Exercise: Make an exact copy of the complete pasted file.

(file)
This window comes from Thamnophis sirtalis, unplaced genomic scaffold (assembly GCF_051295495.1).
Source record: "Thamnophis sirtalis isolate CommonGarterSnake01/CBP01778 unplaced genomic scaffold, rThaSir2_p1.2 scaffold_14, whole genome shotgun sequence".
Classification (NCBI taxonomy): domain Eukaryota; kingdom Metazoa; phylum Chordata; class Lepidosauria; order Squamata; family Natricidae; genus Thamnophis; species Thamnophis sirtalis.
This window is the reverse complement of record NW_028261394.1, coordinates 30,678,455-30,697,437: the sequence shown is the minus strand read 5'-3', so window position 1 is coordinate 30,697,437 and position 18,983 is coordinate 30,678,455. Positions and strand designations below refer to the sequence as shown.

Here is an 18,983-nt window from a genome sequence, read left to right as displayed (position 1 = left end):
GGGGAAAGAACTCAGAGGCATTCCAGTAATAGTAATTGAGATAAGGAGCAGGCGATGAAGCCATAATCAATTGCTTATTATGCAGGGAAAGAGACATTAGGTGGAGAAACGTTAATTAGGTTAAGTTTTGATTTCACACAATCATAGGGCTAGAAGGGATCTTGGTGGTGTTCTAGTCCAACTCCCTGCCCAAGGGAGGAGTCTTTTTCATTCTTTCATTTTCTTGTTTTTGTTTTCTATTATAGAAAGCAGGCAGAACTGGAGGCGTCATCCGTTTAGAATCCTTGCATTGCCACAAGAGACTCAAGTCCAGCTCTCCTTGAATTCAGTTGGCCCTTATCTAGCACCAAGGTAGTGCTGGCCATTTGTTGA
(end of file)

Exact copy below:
This window comes from Thamnophis sirtalis, unplaced genomic scaffold (assembly GCF_051295495.1).
Source record: "Thamnophis sirtalis isolate CommonGarterSnake01/CBP01778 unplaced genomic scaffold, rThaSir2_p1.2 scaffold_14, whole genome shotgun sequence".
Classification (NCBI taxonomy): domain Eukaryota; kingdom Metazoa; phylum Chordata; class Lepidosauria; order Squamata; family Natricidae; genus Thamnophis; species Thamnophis sirtalis.
This window is the reverse complement of record NW_028261394.1, coordinates 30,678,455-30,697,437: the sequence shown is the minus strand read 5'-3', so window position 1 is coordinate 30,697,437 and position 18,983 is coordinate 30,678,455. Positions and strand designations below refer to the sequence as shown.

Here is an 18,983-nt window from a genome sequence, read left to right as displayed (position 1 = left end):
GGGGAAAGAACTCAGAGGCATTCCAGTAATAGTAATTGAGATAAGGAGCAGGCGATGAAGCCATAATCAATTGCTTATTATGCAGGGAAAGAGACATTAGGTGGAGAAACGTTAATTAGGTTAAGTTTTGATTTCACACAATCATAGGGCTAGAAGGGATCTTGGTGGTGTTCTAGTCCAACTCCCTGCCCAAGGGAGGAGTCTTTTTCATTCTTTCATTTTCTTGTTTTTGTTTTCTATTATAGAAAGCAGGCAGAACTGGAGGCGTCATCCGTTTAGAATCCTTGCATTGCCACAAGAGACTCAAGTCCAGCTCTCCTTGAATTCAGTTGGCCCTTATCTAGCACCAAGGTAGTGCTGGCCATTTGTTGA